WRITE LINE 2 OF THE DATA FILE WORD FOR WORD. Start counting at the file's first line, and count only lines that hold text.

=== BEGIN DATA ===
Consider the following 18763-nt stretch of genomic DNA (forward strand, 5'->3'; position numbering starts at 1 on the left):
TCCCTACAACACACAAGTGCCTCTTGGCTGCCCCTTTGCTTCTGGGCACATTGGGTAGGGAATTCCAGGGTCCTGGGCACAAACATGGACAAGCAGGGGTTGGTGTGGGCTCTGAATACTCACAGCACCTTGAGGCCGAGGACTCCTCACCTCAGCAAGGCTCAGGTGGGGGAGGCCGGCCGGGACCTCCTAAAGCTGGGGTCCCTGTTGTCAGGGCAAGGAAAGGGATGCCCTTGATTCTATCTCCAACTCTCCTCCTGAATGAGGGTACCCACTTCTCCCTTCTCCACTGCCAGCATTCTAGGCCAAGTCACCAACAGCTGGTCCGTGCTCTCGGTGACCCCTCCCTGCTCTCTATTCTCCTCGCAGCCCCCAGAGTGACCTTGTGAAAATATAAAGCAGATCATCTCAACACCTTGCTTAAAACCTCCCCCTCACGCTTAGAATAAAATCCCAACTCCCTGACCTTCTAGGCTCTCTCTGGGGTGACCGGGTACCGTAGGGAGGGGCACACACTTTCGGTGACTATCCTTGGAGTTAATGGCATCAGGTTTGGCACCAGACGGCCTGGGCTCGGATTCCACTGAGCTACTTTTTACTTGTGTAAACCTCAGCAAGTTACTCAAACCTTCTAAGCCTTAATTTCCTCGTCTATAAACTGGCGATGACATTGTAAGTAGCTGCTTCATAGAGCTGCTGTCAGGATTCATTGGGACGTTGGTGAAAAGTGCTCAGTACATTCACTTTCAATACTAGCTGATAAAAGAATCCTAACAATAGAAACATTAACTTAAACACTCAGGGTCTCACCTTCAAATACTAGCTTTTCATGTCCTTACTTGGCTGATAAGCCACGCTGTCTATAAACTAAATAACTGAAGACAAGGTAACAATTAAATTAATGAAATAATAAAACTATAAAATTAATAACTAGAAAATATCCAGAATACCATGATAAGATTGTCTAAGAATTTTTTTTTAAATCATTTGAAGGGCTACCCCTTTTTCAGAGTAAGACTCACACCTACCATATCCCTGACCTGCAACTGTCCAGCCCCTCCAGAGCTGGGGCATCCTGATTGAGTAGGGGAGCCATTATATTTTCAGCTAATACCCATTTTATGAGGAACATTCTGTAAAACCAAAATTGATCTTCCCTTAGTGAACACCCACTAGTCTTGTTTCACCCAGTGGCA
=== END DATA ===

TCCCTACAACACACAAGTGCCTCTTGGCTGCCCCTTTGCTTCTGGGCACATTGGGTAGGGAATTCCAGGGTCCTGGGCACAAACATGGACAAGCAGGGGTTGGTGTGGGCTCTGAATACTCACAGCACCTTGAGGCCGAGGACTCCTCACCTCAGCAAGGCTCAGGTGGGGGAGGCCGGCCGGGACCTCCTAAAGCTGGGGTCCCTGTTGTCAGGGCAAGGAAAGGGATGCCCTTGATTCTATCTCCAACTCTCCTCCTGAATGAGGGTACCCACTTCTCCCTTCTCCACTGCCAGCATTCTAGGCCAAGTCACCAACAGCTGGTCCGTGCTCTCGGTGACCCCTCCCTGCTCTCTATTCTCCTCGCAGCCCCCAGAGTGACCTTGTGAAAATATAAAGCAGATCATCTCAACACCTTGCTTAAAACCTCCCCCTCACGCTTAGAATAAAATCCCAACTCCCTGACCTTCTAGGCTCTCTCTGGGGTGACCGGGTACCGTAGGGAGGGGCACACACTTTCGGTGACTATCCTTGGAGTTAATGGCATCAGGTTTGGCACCAGACGGCCTGGGCTCGGATTCCACTGAGCTACTTTTTACTTGTGTAAACCTCAGCAAGTTACTCAAACCTTCTAAGCCTTAATTTCCTCGTCTATAAACTGGCGATGACATTGTAAGTAGCTGCTTCATAGAGCTGCTGTCAGGATTCATTGGGACGTTGGTGAAAAGTGCTCAGTACATTCACTTTCAATACTAGCTGATAAAAGAATCCTAACAATAGAAACATTAACTTAAACACTCAGGGTCTCACCTTCAAATACTAGCTTTTCATGTCCTTACTTGGCTGATAAGCCACGCTGTCTATAAACTAAATAACTGAAGACAAGGTAACAATTAAATTAATGAAATAATAAAACTATAAAATTAATAACTAGAAAATATCCAGAATACCATGATAAGATTGTCTAAGAATTTTTTTTTAAATCATTTGAAGGGCTACCCCTTTTTCAGAGTAAGACTCACACCTACCATATCCCTGACCTGCAACTGTCCAGCCCCTCCAGAGCTGGGGCATCCTGATTGAGTAGGGGAGCCATTATATTTTCAGCTAATACCCATTTTATGAGGAACATTCTGTAAAACCAAAATTGATCTTCCCTTAGTGAACACCCACTAGTCTTGTTTCACCCAGTGGCA